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ABSTRACT: Objective: Adaptive intensive interventions are introduced, and new methods from the field of control engineering for use in their design are illustrated. Method: A detailed step-by-step explanation of how control engineering methods can be used with intensive longitudinal data to design an adaptive intensive intervention is provided. The methods are evaluated via simulation. Results: Simulation results illustrate how the designed adaptive intensive intervention can result in improved outcomes with less treatment by providing treatment only when it is needed. Furthermore, the methods are robust to model misspecification as well as the influence of unobserved causes. Conclusions: These new methods can be used to design adaptive interventions that are effective yet reduce participant burden. (PsycINFO Database Record (c) 2014 APA, all rights reserved).Journal of Consulting and Clinical Psychology 10/2014; 82(5):868-878. · 4.85 Impact Factor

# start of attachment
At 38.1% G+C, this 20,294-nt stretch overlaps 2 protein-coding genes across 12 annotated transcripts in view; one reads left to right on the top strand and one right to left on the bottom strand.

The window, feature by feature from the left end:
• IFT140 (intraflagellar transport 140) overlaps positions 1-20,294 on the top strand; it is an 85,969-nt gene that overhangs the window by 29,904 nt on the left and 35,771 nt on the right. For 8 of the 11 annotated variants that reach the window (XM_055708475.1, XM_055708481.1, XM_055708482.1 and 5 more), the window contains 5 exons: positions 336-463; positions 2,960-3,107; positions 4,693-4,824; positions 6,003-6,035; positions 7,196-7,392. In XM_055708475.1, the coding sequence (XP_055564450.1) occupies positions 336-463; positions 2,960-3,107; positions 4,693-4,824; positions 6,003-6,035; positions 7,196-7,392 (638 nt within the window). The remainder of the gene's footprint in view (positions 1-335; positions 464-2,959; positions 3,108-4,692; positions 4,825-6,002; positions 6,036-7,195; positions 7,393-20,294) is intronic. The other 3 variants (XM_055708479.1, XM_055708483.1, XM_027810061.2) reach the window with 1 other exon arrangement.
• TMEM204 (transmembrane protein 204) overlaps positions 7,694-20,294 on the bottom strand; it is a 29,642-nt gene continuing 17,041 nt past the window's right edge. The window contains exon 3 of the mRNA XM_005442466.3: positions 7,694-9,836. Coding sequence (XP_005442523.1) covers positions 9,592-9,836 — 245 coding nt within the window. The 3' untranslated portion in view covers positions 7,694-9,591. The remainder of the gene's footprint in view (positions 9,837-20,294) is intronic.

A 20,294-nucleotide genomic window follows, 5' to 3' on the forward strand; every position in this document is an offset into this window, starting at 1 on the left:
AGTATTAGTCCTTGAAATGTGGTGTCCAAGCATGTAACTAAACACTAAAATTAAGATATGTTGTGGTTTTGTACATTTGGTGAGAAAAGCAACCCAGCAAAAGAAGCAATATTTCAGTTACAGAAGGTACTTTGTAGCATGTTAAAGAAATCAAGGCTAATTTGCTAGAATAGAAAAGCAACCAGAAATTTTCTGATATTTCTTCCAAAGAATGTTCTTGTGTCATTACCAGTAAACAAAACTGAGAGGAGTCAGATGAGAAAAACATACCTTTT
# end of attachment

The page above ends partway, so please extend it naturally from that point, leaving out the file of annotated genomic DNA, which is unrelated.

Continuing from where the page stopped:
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ABSTRACT: Telephone services can provide information and support for smokers. Counselling may be provided proactively or offered reactively to callers to smoking cessation helplines. To evaluate the effect of proactive and reactive telephone support via helplines and in other settings to help smokers quit. We searched the Cochrane Tobacco Addiction Group Specialised Register for studies of telephone counselling, using search terms including 'hotlines' or 'quitline' or 'helpline'. Date of the most recent search: May 2013. randomized or quasi-randomised controlled trials in which proactive or reactive telephone counselling to assist smoking cessation was offered to smokers or recent quitters. One author identified and data extracted trials, and a second author checked them. The main outcome measure was the risk ratio for abstinence from smoking after at least six months follow-up. We selected the strictest measure of abstinence, using biochemically validated rates where available. We considered participants lost to follow-up to be continuing smokers. Where trials had more than one arm with a less intensive intervention we used only the most similar intervention without the telephone component as the control group in the primary analysis. We assessed statistical heterogeneity amongst subgroups of clinically comparable studies using the I² statistic. We considered trials recruiting callers to quitlines separately from studies recruiting in other settings. Where appropriate, we pooled studies using a fixed-effect model. We used a meta-regression to investigate the effect of differences in planned number of calls, selection for motivation, and the nature of the control condition (self help only, minimal intervention, pharmacotherapy) in the group of studies recruiting in non-quitline settings. Seventy-seven trials met the inclusion criteria. Some trials were judged to be at risk of bias in some domains but overall we did not judge the results to be at high risk of bias. Among smokers who contacted helplines, quit rates were higher for groups randomized to receive multiple sessions of proactive counselling (nine studies, > 24,000 participants, risk ratio (RR) for cessation at longest follow-up 1.37, 95% confidence interval (CI) 1.26 to 1.50). There was mixed evidence about whether increasing the number of calls altered quit rates but most trials used more than two calls. Three studies comparing different counselling approaches during a single quitline contact did not detect significant differences. Of three studies that tested the provision of access to a hotline two detected a significant benefit and one did not.Telephone counselling not initiated by calls to helplines also increased quitting (51 studies, > 30,000 participants, RR 1.27; 95% CI 1.20 to 1.36). In a meta-regression controlling for other factors the effect was estimated to be slightly larger if more calls were offered, and in trials that specifically recruited smokers motivated to try to quit. The relative extra benefit of counselling was smaller when it was provided in addition to pharmacotherapy (usually nicotine replacement therapy) than when the control group only received self-help material or a brief intervention.A further eight studies were too diverse to contribute to meta-analyses and are discussed separately. Two compared different intensities of counselling, both of which detected a dose response; one of these detected a benefit of multiple counselling sessions over a single call for people prescribed bupropion. The others tested a variety of interventions largely involving offering telephone counselling as part of a referral or systems change and none detected evidence of effect. Proactive telephone counselling aids smokers who seek help from quitlines. Telephone quitlines provide an important route of access to support for smokers, and call-back counselling enhances their usefulness. There is limited evidence about the optimal number of calls. Proactive telephone counselling also helps people who receive it in other settings. There is some evidence of a dose response; one or two brief calls are less likely to provide a measurable benefit. Three or more calls increase the chances of quitting compared to a minimal intervention such as providing standard self-help materials, or brief advice, or compared to pharmacotherapy alone.Cochrane database of systematic reviews (Online) 08/2013; 8:CD002850. · 5.94 Impact Factor